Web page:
Challenges that have accompanied the COVID-19 pandemic have forced practices to adapt. How has patient care changed? Dr. Jennifer Shu discusses what the pandemic has been like for her and the challenges she’s faced.
Coming to you from the ReachMD studios in Fort Washington, Pennsylvania, this is the Clinician's Roundtable. I'm Dr. Jennifer Shu, and on this episode I'm going to talk about what my experience caring for patients amid the COVID-19 pandemic has been like.
At the beginning of the pandemic, both our practice and our patients were a little nervous about seeing each other in the office. At that time, it wasn't clear how contagious the SARS-CoV-2 virus was from a respiratory or direct-contact standpoint. We had many families delay their Well-Child Care initially and some even kept their kids home when they were actually sick, for fear that they might catch something else at our office. We always encourage children under 2 years old to keep their Well-Visit appointments so that we could monitor their growth and development, and keep them up to date on immunizations, but many children over this age delayed their checkups and their vaccines, since they weren't getting exposed to people outside their household and weren't in school, and therefore weren't required to get the vaccines in a timely fashion. Since then, we've ramped back up to seeing Well-Child Checkups for all ages, and we are seeing sick patients either at a different time from well patients or in a completely different space from them.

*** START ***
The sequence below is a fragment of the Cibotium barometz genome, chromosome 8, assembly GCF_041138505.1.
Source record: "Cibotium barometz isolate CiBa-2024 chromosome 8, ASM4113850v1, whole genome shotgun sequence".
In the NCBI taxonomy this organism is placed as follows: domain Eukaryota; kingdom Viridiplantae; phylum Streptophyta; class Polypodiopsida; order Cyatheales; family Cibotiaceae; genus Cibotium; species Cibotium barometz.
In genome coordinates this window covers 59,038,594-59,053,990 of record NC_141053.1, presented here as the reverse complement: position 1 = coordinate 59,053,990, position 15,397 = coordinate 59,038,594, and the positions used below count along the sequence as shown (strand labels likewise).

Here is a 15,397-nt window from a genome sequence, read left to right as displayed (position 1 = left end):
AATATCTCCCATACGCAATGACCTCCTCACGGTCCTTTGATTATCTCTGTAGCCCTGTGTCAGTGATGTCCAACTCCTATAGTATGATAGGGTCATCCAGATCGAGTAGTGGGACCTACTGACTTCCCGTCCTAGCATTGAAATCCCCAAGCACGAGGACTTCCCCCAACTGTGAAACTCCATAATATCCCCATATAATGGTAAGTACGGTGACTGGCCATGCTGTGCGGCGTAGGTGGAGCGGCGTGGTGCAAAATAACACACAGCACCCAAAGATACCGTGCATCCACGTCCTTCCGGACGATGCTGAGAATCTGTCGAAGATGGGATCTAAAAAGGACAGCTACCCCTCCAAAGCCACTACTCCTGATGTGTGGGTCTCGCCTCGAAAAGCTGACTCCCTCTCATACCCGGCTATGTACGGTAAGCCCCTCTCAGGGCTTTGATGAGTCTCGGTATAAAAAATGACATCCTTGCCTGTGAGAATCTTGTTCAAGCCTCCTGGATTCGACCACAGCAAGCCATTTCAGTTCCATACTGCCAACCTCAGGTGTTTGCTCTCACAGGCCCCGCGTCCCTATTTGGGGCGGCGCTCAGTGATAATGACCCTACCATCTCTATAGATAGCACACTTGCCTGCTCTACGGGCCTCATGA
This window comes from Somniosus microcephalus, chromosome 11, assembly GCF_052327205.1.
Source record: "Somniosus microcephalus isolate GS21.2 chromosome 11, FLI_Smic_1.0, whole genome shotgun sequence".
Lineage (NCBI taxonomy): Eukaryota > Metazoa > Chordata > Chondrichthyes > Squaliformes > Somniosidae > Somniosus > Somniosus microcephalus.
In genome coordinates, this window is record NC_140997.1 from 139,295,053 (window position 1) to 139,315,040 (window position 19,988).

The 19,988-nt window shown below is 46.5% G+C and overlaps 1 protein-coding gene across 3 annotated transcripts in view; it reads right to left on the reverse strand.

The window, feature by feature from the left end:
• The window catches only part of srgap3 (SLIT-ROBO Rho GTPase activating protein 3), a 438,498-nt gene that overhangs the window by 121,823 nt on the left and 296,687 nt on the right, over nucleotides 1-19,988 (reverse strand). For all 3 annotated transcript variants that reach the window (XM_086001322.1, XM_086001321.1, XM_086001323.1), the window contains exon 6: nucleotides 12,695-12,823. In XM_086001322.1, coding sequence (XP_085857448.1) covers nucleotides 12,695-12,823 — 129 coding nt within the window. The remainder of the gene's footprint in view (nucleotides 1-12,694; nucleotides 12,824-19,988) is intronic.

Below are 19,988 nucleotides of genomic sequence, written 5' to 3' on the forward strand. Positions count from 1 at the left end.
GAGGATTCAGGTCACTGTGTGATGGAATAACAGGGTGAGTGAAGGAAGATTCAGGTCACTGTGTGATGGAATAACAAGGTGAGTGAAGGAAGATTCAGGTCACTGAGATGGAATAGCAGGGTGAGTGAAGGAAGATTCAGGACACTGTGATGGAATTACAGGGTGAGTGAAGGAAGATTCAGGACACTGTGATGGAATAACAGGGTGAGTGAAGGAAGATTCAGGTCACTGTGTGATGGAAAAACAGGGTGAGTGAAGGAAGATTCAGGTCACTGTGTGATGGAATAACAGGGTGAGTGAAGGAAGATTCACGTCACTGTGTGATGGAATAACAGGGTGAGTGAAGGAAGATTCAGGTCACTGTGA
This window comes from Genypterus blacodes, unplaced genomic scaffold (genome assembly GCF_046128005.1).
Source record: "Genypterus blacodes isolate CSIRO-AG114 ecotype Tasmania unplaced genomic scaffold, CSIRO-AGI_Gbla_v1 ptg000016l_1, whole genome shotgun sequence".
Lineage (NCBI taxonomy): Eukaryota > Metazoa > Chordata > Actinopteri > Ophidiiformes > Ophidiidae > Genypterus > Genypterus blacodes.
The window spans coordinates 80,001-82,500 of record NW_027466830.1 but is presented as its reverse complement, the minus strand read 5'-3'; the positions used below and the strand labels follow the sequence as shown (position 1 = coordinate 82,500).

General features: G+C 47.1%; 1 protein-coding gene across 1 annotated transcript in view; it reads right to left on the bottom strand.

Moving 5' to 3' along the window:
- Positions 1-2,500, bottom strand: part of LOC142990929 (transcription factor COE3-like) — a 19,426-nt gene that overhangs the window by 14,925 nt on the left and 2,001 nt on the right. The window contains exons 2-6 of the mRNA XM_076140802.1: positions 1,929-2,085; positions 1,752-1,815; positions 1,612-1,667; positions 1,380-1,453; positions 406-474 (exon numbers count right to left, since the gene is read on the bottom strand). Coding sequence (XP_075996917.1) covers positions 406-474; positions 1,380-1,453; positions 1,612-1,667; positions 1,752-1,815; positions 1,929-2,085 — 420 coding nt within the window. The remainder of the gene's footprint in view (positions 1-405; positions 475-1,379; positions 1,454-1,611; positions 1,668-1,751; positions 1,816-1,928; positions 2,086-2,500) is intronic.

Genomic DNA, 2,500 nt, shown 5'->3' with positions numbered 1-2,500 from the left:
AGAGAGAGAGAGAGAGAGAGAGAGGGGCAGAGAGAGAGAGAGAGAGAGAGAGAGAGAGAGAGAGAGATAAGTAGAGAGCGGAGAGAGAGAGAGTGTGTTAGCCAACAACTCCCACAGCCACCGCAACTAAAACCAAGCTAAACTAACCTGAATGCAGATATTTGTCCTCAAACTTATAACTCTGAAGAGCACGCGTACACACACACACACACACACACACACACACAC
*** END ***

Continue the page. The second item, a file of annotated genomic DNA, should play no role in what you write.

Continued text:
During this pandemic, in addition to potential problems resulting from delayed medical care including immunizations, I've been concerned about children with growth issues ranging from excessive weight gain to significant weight loss and eating disorders. Mental health is also a big potential threat with parents reporting sleep difficulties, mood changes, and behavior problems in even the preschool population, as well as anxiety and depression in school-aged children and teens due to decreased socialization, difficulty with remote learning, or worries about the virus or pandemic itself. Now more than ever, it's important for pediatricians to check in on the emotional well-being of all of our patients and provide resources and treatment when needed.
The pandemic has impacted the way we approach pediatric care, in that we've learned that we need to be flexible and be able to quickly adapt to the needs of our patients as things change. For example, we've bypassed our waiting rooms completely. Our patients now call from their cars to check in, and they don't even enter the office until their exam room is ready. We rapidly implemented telemedicine visits to deal with issues that may not require a hands-on physical exam and have looked for other technological efficiencies to communicate with and care for our patients while still being HIPAA-compliant. We've also gotten more resourceful in obtaining necessary supplies for our practice. In addition to the usual medical supply distributors, we scour sites such as Amazon Business, eBay, and hardware stores regularly, and the AMA state and local medical societies and local hospitals may also be a good source for PPE as well.
For ReachMD, I'm Dr. Jennifer Shu. To access this episode and others in our series, visit reachmd.com/clinicians-roundtable where you can be part of the knowledge. Thanks for tuning in.